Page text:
Esc and tach

Asked by Sep 18, 2016 at 08:04 AM about the 2010 Hyundai Santa Fe

Question type: Maintenance & Repair

5 Answers

9,550

Electronic Stability Control is one of the futures controlled by ABS module. It will help vehicle to get stable on the road in conditions like under-steering or over-steering and not only. If the ESC switch is not pushed to turn the system OFF and the light comes ON on dash during driving the vehicle, this condition indicates a malfunction of this system. The easiest scenario could be that your brake light switch is shorted out (yes... brake light switch). It is directly incorporated into this system because is connected to communicate with ABS module and it is one of the most common problems found in Hyundai vehicles. Any kind of diagnostics must be done by Hyundai dealer. After market locations (non Hyundai dealers) do not have proper equipment to communicate with ABS module software.

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9,550

ESC is the stability traction control. It should be on by default every time you start the car. ESC helps when you lose control like slippery roads. The cars computer will take over and brake and accelerate according to the needs to prevent you from spinning out(too a point). Why they have an off button? Some situation like snow, the wheel will spin and that is normal, but the ESC will set the brakes on slow the accelerator and you can only can go like 10 mph. So one need to turn off the ESC to override the computer to go.

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9,550

I would check the instrument cluster by taking it out and checking the rear 2 connectors for well seating. Maybe you can look at the circuit board for burnt out components at the tacho meter, however doubtfull.

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Ignition Failure Sensor drives the tach... follow wiring from coils off back of cylinder toward the throttle body direction,, on the stamped steel plate, you will find a black plastic overgrown computer chip looking piece with 2 bolts holding it to the plate.. Usually a stocking item at both Hyundai and Kia,, will run approx $90 for the part.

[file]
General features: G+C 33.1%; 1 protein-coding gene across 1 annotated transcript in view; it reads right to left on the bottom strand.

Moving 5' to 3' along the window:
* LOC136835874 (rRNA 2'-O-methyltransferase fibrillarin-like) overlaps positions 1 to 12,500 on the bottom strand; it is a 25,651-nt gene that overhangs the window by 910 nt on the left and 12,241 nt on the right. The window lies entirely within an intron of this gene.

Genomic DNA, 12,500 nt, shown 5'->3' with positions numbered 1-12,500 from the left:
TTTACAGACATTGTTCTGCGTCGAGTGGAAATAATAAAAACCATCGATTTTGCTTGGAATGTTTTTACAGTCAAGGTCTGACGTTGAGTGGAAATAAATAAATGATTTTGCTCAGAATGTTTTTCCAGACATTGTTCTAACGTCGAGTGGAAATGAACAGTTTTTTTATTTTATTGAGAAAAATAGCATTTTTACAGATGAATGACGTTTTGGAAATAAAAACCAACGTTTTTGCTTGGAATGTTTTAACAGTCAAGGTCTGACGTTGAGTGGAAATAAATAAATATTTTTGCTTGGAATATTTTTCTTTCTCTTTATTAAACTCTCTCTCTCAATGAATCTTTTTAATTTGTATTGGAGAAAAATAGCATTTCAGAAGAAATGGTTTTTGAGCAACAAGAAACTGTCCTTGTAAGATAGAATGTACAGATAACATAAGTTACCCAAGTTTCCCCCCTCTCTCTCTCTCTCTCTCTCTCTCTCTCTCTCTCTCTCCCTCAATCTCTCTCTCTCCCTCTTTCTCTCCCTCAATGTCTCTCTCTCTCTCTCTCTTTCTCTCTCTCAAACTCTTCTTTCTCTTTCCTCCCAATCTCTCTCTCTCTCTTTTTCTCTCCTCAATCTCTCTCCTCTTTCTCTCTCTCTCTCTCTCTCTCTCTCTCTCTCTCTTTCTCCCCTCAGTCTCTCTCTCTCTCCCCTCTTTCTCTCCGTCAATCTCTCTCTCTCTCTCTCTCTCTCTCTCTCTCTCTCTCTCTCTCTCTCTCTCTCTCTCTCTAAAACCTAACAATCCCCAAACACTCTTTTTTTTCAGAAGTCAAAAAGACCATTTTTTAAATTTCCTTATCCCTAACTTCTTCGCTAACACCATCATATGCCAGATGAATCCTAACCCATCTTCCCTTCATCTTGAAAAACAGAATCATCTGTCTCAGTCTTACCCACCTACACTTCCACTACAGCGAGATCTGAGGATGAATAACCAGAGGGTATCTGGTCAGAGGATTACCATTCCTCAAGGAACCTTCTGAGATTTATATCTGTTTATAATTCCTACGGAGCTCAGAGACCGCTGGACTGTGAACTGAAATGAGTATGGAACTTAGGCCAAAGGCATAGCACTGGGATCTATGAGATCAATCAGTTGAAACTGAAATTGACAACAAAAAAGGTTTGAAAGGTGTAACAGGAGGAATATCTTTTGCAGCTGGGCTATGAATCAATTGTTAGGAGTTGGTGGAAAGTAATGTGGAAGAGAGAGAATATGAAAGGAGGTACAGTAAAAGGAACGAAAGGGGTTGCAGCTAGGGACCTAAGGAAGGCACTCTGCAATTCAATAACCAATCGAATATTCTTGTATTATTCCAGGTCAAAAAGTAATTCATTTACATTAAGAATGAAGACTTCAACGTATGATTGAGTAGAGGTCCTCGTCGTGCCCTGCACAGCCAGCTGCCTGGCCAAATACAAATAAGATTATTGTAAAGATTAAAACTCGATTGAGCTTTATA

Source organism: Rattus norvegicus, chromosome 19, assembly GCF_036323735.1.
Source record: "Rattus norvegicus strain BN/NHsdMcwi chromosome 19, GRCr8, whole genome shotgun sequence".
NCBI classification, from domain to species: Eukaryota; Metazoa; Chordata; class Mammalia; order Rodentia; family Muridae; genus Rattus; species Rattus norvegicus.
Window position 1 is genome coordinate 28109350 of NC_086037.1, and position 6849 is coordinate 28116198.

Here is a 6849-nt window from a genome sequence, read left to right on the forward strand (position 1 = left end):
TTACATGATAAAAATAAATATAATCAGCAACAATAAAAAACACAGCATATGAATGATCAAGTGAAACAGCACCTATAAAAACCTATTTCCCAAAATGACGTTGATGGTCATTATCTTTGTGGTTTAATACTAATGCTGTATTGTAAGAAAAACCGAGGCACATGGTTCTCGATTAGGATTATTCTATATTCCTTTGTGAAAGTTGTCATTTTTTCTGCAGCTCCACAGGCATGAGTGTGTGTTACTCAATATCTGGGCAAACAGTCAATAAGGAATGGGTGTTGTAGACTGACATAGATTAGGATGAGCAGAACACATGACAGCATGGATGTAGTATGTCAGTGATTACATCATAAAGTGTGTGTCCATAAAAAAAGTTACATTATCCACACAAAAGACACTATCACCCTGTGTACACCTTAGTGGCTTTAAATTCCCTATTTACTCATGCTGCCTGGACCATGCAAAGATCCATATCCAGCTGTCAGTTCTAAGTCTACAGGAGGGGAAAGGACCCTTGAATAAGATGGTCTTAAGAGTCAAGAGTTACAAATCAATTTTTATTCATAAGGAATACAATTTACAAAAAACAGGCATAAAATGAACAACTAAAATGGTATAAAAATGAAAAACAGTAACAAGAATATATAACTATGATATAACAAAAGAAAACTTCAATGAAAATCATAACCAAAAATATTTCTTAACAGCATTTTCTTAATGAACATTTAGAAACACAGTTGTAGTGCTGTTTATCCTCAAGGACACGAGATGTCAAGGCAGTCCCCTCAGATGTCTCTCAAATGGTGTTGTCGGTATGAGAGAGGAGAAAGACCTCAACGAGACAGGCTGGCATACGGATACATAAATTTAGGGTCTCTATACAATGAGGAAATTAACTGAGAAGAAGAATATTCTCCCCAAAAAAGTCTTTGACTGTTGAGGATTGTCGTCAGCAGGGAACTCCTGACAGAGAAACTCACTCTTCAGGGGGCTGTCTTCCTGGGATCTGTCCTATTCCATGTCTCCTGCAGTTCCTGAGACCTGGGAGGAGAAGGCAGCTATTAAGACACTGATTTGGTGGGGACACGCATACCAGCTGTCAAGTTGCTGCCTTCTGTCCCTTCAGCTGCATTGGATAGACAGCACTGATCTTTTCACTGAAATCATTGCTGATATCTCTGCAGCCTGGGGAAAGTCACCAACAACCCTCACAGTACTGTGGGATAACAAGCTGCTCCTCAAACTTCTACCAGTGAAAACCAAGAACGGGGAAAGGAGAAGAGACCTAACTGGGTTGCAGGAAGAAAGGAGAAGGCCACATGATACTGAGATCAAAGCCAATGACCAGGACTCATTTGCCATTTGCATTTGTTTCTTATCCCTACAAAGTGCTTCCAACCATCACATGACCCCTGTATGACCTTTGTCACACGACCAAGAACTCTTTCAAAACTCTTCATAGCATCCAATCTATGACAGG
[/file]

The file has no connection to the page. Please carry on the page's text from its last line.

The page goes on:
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9,550

The source for the instrument tachometer is the Ignition Detection Module. It goes to the ECM where it is labeled as the Ignition Detection Input and leaves that input pin to travel to the dash indicator. It enters the dash via connector M15-6, pin 6 on a pink or white wire with a black tracer. See attachments for visual association of what I am writing. If the tach signal out of the ECM is steady at the DTL connector, it would be safe to assume the signal is getting to the ECM and not the instrument cluster. You might try to disconnect and reconnect the connector plug on the back of the instrument cluster to ensure good connection. Worst case, you may need to ohm the wire from the ECM that runs to the cluster. The ECM connector might need a good visual inspection as well. Do not get too hung up on the terms ECM/PCM, they do the same thing. The primary difference here will be in the type of transmission you have. The ECM is used with manual tranny and PCM is used with auto transmission vehicle. If only the tach is acting up, you most likely do not have any fuse issues, however, if other instruments or anomalies exist, there may be a power issue in the instrument cluster. There are some recent threads on how to remove the instrument cluster, so give it a go. Good luck.

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